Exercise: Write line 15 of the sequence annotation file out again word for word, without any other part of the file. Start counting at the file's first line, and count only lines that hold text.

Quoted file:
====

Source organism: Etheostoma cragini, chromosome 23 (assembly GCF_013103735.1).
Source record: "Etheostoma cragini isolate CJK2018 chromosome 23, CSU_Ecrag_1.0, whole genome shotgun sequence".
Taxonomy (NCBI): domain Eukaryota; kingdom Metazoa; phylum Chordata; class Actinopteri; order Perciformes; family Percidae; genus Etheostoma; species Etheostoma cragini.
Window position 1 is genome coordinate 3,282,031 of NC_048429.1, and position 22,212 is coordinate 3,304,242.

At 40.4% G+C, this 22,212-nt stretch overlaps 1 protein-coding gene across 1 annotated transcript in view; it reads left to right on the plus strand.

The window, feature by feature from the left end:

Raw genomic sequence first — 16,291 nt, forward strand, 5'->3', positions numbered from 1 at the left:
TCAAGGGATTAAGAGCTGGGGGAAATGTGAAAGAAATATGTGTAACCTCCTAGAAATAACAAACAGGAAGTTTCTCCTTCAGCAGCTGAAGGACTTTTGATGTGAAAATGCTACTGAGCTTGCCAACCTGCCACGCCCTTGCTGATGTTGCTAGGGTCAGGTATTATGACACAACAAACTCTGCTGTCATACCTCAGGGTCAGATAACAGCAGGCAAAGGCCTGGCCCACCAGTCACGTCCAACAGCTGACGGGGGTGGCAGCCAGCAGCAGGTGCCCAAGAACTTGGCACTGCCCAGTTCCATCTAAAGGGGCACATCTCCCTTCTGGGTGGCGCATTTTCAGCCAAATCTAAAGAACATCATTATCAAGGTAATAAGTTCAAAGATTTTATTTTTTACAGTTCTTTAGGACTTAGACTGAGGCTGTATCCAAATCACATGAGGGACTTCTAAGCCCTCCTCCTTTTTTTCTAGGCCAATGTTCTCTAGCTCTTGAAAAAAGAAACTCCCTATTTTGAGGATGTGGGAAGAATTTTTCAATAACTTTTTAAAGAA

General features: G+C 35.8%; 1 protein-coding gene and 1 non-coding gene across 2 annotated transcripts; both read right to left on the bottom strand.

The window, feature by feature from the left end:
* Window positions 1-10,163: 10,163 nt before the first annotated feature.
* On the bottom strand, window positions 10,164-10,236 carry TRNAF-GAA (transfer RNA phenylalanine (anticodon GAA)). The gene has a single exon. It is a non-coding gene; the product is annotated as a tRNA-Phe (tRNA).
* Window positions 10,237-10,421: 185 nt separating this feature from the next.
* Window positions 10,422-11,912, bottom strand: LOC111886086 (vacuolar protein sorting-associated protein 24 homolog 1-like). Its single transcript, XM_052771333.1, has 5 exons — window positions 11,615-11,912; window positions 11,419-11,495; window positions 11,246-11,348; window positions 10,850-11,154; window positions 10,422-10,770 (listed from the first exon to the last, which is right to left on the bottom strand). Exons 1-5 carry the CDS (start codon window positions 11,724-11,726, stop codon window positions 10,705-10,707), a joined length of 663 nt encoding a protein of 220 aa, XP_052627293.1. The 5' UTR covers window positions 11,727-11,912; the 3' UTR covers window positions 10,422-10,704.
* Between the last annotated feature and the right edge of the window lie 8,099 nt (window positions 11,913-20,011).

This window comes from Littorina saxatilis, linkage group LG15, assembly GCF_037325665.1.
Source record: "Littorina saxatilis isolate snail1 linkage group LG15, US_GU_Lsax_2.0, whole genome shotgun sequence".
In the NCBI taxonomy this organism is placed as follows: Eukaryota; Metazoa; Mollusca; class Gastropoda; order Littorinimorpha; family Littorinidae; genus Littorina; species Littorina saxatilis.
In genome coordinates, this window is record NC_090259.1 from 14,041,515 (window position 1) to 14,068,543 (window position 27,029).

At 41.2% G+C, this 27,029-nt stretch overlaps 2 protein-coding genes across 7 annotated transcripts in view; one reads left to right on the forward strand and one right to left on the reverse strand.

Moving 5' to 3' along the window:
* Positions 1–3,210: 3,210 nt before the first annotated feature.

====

* Between the last annotated feature and the right edge of the window lie 8,099 nt (window positions 11,913-20,011).